High card points ("HCP") are the cornerstone of hand evaluation. They represent numeric values for each honor card:
Ace = 4 points
King = 3 points
Queen = 2 points
Jack = 1 points
Thus, each suit contains a total of 10 HCP, and every deal (52 cards) contains a total of 40 HCP. The maximum for a single hand is 37 HCP, e.g.
Opening the Bidding
First and foremost, HCP are used to decide if a hand is strong enough to open the bidding. The general rule is that you need at least 12 HCP to open the bidding at the 1-level. Example:
This hand contains 12 HCP and is strong enough to open 1
In contrast, this hand only has 11 HCP and is not strong enough to open 1
is a partnership agreement about the specific meaning of a natural bid. Examples of treatments in Standard American opening bids:
- 1 / = 3+ clubs / diamonds
- 1 / = 5+ hearts / spades (i.e. 5-card majors)
- 1NT = 15-17 HCP with "balanced" distribution (i.e. no singleton/void, and no more than one doubleton)
The following hand contains 16 HCP and therefore warrants a 1NT opening bid:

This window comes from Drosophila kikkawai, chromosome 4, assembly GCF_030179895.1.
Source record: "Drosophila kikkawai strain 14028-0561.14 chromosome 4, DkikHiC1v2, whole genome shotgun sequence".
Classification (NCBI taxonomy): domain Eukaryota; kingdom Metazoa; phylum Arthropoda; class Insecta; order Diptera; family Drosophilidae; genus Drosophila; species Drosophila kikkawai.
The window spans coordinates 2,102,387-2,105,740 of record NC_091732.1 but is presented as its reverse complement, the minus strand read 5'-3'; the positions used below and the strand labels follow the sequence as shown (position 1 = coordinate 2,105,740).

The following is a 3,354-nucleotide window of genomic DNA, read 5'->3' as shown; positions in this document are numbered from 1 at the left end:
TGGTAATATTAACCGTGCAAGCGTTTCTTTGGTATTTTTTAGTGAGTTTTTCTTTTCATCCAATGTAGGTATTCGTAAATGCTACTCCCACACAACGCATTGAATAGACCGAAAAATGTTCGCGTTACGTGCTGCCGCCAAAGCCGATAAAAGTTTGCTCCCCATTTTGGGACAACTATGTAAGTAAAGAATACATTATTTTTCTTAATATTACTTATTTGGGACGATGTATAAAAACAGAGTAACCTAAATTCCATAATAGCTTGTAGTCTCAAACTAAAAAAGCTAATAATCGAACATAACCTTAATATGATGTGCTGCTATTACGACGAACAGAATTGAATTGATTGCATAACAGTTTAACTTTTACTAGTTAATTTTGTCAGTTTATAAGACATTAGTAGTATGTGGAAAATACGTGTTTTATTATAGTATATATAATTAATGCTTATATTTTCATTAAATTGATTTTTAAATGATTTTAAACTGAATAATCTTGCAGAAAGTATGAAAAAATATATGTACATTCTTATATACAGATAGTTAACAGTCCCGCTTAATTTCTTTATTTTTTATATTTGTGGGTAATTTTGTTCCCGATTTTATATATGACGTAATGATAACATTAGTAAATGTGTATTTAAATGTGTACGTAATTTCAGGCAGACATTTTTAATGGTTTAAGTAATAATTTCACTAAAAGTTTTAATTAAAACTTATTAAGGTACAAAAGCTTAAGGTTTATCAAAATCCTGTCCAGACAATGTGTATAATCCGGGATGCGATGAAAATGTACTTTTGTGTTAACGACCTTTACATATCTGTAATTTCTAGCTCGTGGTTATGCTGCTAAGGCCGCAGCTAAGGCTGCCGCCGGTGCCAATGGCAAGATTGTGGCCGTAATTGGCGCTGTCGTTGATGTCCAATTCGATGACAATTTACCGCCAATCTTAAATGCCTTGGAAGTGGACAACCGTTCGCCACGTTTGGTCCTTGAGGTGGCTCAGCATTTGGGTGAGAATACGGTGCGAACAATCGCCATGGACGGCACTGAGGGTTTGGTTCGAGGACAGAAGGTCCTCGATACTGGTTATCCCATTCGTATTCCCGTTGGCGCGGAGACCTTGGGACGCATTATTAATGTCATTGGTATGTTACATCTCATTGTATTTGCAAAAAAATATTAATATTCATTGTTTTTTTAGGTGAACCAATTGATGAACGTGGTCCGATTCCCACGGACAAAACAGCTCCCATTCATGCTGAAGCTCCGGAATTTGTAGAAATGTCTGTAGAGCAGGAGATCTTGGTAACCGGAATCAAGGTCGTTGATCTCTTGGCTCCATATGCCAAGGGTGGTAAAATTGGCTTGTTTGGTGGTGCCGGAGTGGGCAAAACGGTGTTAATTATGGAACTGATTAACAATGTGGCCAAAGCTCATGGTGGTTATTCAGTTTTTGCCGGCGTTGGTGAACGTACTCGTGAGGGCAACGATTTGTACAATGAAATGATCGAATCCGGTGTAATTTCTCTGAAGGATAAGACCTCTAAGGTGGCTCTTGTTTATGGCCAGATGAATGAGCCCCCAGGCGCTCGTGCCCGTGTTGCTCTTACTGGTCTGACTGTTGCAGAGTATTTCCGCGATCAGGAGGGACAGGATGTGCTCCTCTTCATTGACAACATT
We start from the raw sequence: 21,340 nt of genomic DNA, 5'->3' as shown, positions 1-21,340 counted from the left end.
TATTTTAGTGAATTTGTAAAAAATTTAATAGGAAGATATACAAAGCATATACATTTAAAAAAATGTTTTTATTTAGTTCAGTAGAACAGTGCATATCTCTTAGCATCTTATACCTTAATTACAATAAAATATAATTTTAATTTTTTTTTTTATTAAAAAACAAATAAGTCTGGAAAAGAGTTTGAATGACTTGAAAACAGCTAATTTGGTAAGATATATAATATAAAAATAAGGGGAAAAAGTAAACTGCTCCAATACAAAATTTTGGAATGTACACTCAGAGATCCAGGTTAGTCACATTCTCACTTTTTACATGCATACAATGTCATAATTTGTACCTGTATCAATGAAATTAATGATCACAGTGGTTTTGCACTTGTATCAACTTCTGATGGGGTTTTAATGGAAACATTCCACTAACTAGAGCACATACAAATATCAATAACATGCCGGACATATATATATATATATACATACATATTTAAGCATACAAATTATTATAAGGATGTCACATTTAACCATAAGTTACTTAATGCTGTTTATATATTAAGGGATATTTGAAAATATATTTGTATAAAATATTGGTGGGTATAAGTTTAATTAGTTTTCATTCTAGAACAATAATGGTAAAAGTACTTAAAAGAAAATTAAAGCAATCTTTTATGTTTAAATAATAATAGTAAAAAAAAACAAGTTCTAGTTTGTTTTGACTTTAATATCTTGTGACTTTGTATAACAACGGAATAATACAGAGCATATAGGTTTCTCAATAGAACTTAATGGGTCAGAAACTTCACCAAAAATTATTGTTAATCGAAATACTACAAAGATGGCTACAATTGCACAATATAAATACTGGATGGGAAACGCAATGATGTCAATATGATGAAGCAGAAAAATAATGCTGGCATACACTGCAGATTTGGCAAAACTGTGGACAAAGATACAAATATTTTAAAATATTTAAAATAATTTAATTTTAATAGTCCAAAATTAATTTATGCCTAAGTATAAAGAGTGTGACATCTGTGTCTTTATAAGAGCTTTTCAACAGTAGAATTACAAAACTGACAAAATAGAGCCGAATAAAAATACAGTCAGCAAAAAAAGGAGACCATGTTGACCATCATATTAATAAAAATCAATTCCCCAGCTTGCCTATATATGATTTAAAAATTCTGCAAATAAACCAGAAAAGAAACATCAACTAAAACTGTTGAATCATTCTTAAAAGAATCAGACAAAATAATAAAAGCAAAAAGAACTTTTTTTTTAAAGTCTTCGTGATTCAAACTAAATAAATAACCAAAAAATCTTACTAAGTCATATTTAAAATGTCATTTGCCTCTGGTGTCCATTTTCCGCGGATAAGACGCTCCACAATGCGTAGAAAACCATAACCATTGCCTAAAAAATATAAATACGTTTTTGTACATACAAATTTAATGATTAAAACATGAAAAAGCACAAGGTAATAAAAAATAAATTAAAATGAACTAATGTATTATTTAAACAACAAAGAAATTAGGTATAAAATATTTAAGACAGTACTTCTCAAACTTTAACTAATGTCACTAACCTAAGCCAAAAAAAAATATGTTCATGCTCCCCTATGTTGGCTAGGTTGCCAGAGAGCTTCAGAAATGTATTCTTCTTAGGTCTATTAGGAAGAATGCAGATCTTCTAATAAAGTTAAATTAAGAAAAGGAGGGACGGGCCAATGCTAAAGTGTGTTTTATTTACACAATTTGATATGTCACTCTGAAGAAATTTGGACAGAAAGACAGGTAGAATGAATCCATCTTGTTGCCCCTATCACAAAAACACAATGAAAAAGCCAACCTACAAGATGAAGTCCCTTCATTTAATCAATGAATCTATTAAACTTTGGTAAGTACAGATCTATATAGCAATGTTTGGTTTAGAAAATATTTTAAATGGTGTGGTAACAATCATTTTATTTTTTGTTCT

Side note: in the old days, a 1NT opening bid promised 16-18 HCP. This is why bridge newspaper columns typically show 1NT bids containing exactly 16-17 HCP - to keep all readers happy.
High card points are also used to determine the appropriate response to an opening bid. 6 HCP are generally considered the minimum for responding to a natural 1
is a partnership agreement about the meaning of an uncommon or artificial bid. High card points are frequently used to define conventional agreements. Examples of conventions in Standard American opening bids:
- 2 = Artificial, showing 22+ HCP or 9+ tricks
- 2 / / = A weak two bid, showing 5-10 HCP and a 6-card suit
Adjustments to HCP
The following bidding guidelines are closely related to HCP:
High card points were popularized by American bridge icon Charles Goren
in the first half of the 20th century. They remain one of the most basic and essential guidelines today.